Exercising and sports are not only good for our bodies, but they are also good for our minds as well. Team sports help children to work as a team and gain some social skills as well as confidence. However, these team sports aren’t the best for kids with autism because of the coordination that is required. With that said, there are several sports that are perfect for kids with autism. Here are three examples:
If your child doesn’t have particularly good ball-handling skills, then swimming could be the perfect sport for them. Learning how to swim could be challenging, but in the end it could be very rewarding for the child. Teaching them simple strokes and playing typical water games would give them a great amount of exercise and also strengthen their body and mind. Participating in a swim team organization could also be valuable because the child could interact with others, but still perform individually. Or maybe another watersport like stand up paddleboarding is a good option.
2) Track and Field
There are many events in track and field that could be perfect for children with autism. The training can be as calm or as intense as you think your child can handle. Like swimming, track and field is a team sport, but kids compete individually. Events like running and jumping could give a child with autism a great amount of confidence while also stimulating their mind. Since there are several events that can be trained on, your child will have a better chance of remaining engaged in activities rather than getting bored at the repetitiveness.
3) Horseback Riding
Horseback riding is a great therapeutic activity for children with autism. Autistic children seem to be able to communicate better with animals than other humans so this is the perfect opportunity to allow them to bond with their horse. Aside from the fact that horseback riding can be a little expensive, making multiple trips to take your child could be beneficial to them. Since human interaction is not their strength, allowing them to bond with a horse could enhance their social skills and would be very rewarding and relaxing for your child.
Having your autistic child being involved with one of these three sports could be very important in their development. Not only will it give them something to work toward achieving, but it could also increase their social skills. Of course, if you find out that your child doesn’t like any of these sports, then don’t force them to continue on. As many people say, the best sport for your child is the one that they love the most. You may discover that your autistic child is not a fan of any type of outdoor sports but thrives in a home gym or workout room on something like an indoor rowing machine or treadmill.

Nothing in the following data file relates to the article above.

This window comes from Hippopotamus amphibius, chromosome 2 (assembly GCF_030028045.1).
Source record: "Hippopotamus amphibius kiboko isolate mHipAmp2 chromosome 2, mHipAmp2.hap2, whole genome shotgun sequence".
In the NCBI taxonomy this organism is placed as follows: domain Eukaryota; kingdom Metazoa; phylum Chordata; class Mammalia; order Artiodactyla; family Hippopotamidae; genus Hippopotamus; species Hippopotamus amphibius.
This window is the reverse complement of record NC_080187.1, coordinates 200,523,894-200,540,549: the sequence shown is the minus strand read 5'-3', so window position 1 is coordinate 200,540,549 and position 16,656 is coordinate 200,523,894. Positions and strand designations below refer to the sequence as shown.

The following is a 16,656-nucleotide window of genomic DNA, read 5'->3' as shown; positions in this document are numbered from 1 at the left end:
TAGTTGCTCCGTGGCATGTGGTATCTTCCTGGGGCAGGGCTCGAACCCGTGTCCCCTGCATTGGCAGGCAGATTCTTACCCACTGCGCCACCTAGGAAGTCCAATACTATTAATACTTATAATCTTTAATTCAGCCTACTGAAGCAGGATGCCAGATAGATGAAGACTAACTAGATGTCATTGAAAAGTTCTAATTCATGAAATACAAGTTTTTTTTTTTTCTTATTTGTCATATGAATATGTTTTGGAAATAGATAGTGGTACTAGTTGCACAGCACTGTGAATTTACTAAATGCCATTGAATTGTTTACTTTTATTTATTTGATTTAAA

Experiment with your child to see what they respond the best to and encourage them to set goals and try to reach them. Set a specific training program so they have something to fall back on and know exactly what they have to do to achieve their goals. This could end up being one of the most rewarding experiences that you and your autistic child have together.
Fetal Alcohol Spectrum Disorder, or FASD, is the condition that describes what happens to a child whose mother who drank alcohol during the pregnancy. The effects of this can be long term and plenty of things can show up as an effect of it. It includes things like physical, behavioral, mental and/or learning disabilities that show up in the child. Sometimes these things are temporary and other times they are life long effects.
Some of the common effects that you will see include:
- abnormal facial features
- slowness of growth
- central nervous system problems
How this happens is that pregnant women drink alcohol when they should not be, since they are pregnant. By doing this, they pass the alcohol along to their unborn babies through the blood stream. The end result of this behavior is physical and mental disabilities that are collectively known as FASD.
The numbers are not available when it comes to the prevalence of FASD in the United States. However, it is known that FASD seems to occur more often in certain tribes of Native Americans and Alaska natives. The important take away here is that any time a pregnant women drinks alcohol, she is increasing the risk of FASD with the child that she is carrying.